DoF on planes with transparency...

Hi… I´m Looking for some way to do Depth of Field using planes with transparent PNGs… using the node editor with the Defocus Filter, but the results are like this:

Someone sugested to separate the cube in one render layer and the plane in another, but I´m willing to do something like this, with thousands of planes, wich is inviable to separate onde plane from another:

A direct link to the making-of… special attention on the massive attack shot… that´s just planes with transparency on 3dmax…

There is some node trick or material configuration that I could do that? or Blender is´nt ready for VFX work?
Any help is appreciated.

That kinda talk is liable to get you fired up around here. Understand that Blender is first and foremost a 3D program. As for being ready for VFX work? well, no man is an island and, likewise, no program is a stand alone. Every major VFX outfit (and a fairly good number of minor ones too) employ programmers who design custom software for the very reason outlined above. Blender developers are often recruited into the fold because their favorite piece of freeware is lacking some specific feature/set they need to put the finishing touches on one of their personal works. So, they’re loaded into the breech. And that’s how babies are born.

Ready for VFX work…lets see: 32bpc-HDR; R, G, B, A, Z, Vec, Nor, UV, ObID, pass it, matte it, exclude or recombine it any way you want it, model, animate, light, shade, constrain, modify, simulate, bake to IPOs, UV unwrapping (best in the industry), render bake, object to object baking, image rendering and compositing, Full Sample Aliasing (the most innovative and effective method ever devised for compositing 3D image files), import & export to other 3D file formats, script, , instance, mannage, dynamically link multiple scenes and files via built-in database management system, verse file checkout system…these are just a few of the features in Blender’s arsenal, many of which are on the leading edgeof 2D & 3D imaging capabilities so, to answer your question, yes; Blender is quite capable when it comes to VFX work but, the real question here is, “Are You?”.

Some shots are going to be time consuming and frustrating no matter how advanced technology becomes, that’s why they’re so damned expensive. Your solution however is rather elementary, it’s called camera clipping. Simply render several depth limited slices of your scene and composite them alpha over one another in their proper front to back order (this can be done sequentially and without interruption by creating a new Full Copy of the scene for each depth slice and loading each of these scenes into the compositor from the first scene. just be sure to adjust each scene’s camera to the next depth beyond that of the previous scene). Because you’re using several scenes you get the added bonus of freed memory between each scene’s render slice, allowing you to utilize massively more memory than any one scene could ever handle without running the risk of causing Blender to crash.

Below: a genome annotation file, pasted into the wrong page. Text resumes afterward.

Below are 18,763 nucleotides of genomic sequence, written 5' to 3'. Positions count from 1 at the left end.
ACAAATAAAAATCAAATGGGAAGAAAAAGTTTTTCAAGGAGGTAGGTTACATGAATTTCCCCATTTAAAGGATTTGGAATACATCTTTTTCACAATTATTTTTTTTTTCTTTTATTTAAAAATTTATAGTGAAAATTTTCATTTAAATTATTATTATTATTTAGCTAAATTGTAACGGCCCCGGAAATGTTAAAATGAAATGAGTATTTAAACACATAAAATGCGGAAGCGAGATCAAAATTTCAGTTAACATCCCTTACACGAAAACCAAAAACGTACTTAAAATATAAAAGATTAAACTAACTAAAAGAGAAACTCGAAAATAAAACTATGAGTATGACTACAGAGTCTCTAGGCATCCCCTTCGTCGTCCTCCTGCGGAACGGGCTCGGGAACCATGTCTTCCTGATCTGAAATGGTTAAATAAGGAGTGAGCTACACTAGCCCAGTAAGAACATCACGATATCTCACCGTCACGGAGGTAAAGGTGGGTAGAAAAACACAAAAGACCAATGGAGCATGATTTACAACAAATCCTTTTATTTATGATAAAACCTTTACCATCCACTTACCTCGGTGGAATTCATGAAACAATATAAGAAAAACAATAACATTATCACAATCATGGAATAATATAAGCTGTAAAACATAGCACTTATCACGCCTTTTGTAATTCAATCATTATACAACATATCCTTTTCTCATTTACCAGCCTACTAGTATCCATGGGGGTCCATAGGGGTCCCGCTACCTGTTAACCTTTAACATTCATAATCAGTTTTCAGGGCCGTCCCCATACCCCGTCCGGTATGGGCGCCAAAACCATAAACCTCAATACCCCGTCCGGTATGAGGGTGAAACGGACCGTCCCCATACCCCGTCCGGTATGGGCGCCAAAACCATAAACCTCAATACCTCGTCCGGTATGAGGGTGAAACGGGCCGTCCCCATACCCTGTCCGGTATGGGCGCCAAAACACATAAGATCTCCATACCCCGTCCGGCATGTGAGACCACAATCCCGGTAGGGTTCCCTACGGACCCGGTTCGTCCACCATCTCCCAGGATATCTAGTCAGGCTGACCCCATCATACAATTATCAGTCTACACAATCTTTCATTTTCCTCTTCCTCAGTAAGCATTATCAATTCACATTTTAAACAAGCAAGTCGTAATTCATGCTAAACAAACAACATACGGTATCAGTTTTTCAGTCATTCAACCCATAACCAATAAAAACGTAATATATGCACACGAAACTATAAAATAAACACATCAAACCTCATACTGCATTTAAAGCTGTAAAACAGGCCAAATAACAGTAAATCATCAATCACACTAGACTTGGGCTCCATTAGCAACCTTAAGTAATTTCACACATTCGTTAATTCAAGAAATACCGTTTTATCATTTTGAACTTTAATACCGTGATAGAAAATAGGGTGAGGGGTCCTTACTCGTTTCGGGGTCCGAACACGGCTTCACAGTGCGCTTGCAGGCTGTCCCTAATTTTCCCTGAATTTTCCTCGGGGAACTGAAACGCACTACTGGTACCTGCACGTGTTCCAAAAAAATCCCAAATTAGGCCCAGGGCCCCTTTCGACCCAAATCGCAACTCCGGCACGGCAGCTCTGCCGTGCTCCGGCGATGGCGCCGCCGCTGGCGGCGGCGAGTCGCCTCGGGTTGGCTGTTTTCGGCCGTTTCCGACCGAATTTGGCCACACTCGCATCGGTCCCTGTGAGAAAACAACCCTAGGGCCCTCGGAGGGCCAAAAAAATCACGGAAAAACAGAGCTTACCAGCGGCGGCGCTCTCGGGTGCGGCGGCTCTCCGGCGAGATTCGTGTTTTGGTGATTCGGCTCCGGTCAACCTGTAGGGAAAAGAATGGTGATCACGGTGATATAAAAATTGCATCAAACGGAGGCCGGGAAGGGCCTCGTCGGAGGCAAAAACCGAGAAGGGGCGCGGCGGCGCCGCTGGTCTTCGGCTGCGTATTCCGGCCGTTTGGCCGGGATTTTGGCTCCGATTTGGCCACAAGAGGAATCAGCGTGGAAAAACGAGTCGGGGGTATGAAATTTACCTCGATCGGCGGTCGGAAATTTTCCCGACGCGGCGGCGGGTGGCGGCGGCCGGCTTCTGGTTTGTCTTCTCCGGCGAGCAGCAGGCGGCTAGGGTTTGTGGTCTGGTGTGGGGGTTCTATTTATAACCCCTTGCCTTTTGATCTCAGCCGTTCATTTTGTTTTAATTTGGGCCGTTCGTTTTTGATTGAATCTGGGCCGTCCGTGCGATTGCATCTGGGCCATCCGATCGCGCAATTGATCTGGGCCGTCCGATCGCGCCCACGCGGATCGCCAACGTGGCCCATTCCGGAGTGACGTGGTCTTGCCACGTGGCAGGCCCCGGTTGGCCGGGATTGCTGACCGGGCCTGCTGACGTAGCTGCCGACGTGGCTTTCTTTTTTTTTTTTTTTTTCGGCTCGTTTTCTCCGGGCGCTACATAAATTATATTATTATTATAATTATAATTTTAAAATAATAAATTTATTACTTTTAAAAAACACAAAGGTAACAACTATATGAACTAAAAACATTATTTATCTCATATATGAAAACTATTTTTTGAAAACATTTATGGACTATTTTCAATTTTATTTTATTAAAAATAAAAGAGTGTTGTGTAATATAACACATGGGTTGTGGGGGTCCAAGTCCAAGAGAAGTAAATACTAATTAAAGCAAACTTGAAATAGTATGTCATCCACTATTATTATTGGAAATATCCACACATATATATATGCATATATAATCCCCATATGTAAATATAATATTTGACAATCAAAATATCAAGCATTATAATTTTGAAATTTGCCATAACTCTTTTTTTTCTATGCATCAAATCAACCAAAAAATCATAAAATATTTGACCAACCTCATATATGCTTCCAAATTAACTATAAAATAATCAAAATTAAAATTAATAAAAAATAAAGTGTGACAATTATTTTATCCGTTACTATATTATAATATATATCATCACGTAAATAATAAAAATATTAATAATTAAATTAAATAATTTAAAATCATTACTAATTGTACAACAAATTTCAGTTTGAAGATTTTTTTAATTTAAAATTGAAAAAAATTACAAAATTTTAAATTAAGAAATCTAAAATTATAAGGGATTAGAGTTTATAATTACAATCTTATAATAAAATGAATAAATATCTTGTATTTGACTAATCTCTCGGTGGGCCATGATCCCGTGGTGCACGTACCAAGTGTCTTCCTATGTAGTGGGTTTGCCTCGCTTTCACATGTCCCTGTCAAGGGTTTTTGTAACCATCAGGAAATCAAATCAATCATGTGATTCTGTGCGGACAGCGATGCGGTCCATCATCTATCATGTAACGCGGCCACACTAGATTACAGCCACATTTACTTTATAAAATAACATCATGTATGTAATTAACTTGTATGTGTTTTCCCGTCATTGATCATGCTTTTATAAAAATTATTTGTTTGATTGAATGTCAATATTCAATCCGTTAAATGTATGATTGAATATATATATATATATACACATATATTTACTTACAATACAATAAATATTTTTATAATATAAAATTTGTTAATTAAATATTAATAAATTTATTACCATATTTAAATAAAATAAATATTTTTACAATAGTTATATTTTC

Hi, RamboBaby! very very thanks for your reply!
I do know that I´m not ready for some kind of VFX work… and I do believe that Blender is everything that you wrote… it´s my main working tool in my animation pipeline… but sometimes it seems that some easy solutions are´nt that simple… and that´s it… Your sugestion of multiple scenes with different camera clips is perfect for me… I will try it! thanks!

No one is going to disagree with you on that point. Some things concerning nodes are a complete pain in the but, particularly where certain types of mattes which are compositing standards come into play. They’re not hard to create, just a pain to link up…like in the attached image:

It’s nearly ridiculous to need to use all those highlighted nodes to create an intersecting matte but it may be even more absurd to clog up the program with a bunch of redundant features which can easily be created by the user. I guess this is why they call it a roll your own approach. A lot of this redundant nonsense should be cured when v.2.50 comes out though.


That is odd, I am seeing the opposite result. Because nodes are processed after rendering Blender does not understand it needs to ignore the alpha channel and it blurs the object as if it were a plane when it should trace on through the alpha section.


Defocus.blend (163 KB)

All depth channel effects disrespect alpha channels, period. These two channel types are each other’s antithesis. Don’t expect to ever see them cooperate in their current incarnations because they perform polar oposite functions. It’s easy enough to work around this with masking techniques.

In other words: They aint down with da brizown.